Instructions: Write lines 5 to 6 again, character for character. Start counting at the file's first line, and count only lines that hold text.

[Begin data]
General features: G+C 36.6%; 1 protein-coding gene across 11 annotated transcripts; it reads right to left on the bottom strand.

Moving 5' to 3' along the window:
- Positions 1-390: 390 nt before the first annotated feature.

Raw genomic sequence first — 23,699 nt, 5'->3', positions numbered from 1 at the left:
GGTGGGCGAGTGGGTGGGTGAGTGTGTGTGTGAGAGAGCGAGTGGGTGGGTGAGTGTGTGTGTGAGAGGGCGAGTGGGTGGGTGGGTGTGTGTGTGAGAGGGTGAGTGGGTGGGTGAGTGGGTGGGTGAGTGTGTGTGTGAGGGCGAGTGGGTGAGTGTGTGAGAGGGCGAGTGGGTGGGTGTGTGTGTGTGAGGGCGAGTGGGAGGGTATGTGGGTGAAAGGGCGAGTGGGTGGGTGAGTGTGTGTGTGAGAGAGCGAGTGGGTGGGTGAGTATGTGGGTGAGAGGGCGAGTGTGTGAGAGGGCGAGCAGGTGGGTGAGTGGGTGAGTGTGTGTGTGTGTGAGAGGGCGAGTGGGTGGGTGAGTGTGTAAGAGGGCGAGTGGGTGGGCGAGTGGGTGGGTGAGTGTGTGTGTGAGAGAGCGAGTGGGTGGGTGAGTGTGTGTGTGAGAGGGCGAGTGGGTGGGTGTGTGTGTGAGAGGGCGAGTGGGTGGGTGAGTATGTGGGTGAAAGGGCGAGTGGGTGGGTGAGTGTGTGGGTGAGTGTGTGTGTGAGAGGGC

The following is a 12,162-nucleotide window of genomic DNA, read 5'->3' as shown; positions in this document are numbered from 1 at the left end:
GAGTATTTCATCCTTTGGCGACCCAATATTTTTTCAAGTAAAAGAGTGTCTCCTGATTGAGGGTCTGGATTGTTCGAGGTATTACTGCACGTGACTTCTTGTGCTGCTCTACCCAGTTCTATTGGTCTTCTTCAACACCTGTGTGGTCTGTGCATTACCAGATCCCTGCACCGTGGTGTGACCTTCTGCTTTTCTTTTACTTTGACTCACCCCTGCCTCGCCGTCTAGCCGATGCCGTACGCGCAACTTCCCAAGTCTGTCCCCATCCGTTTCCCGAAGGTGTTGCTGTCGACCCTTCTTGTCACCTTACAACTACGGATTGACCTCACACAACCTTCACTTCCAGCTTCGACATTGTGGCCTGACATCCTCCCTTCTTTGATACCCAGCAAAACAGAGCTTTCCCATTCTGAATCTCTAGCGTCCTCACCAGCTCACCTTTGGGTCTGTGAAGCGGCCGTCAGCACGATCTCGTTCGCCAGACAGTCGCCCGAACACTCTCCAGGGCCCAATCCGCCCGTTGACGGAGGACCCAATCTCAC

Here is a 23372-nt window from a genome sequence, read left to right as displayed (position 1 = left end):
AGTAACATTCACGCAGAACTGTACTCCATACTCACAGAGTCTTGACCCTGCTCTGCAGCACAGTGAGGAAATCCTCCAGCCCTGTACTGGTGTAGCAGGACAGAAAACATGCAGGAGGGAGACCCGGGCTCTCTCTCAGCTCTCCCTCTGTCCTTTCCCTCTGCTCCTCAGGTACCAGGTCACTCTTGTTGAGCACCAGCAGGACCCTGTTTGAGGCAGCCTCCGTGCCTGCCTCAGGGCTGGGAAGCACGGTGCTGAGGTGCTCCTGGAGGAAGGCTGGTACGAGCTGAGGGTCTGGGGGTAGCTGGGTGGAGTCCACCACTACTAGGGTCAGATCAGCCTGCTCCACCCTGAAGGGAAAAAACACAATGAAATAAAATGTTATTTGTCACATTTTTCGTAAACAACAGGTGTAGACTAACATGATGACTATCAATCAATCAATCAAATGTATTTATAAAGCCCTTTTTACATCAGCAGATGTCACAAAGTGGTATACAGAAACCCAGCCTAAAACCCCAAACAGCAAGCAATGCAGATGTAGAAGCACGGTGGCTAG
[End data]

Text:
GGTGGGCGAGTGGGTGGGTGAGTGTGTGTGTGAGAGAGCGAGTGGGTGGGTGAGTGTGTGTGTGAGAGGGCGAGTGGGTGGGTGGGTGTGTGTGTGAGAGGGTGAGTGGGTGGGTGAGTGGGTGGGTGAGTGTGTGTGTGAGGGCGAGTGGGTGAGTGTGTGAGAGGGCGAGTGGGTGGGTGTGTGTGTGTGAGGGCGAGTGGGAGGGTATGTGGGTGAAAGGGCGAGTGGGTGGGTGAGTGTGTGTGTGAGAGAGCGAGTGGGTGGGTGAGTATGTGGGTGAGAGGGCGAGTGTGTGAGAGGGCGAGCAGGTGGGTGAGTGGGTGAGTGTGTGTGTGTGTGAGAGGGCGAGTGGGTGGGTGAGTGTGTAAGAGGGCGAGTGGGTGGGCGAGTGGGTGGGTGAGTGTGTGTGTGAGAGAGCGAGTGGGTGGGTGAGTGTGTGTGTGAGAGGGCGAGTGGGTGGGTGTGTGTGTGAGAGGGCGAGTGGGTGGGTGAGTATGTGGGTGAAAGGGCGAGTGGGTGGGTGAGTGTGTGGGTGAGTGTGTGTGTGAGAGGGC

The following is a 12,162-nucleotide window of genomic DNA, read 5'->3' as shown; positions in this document are numbered from 1 at the left end: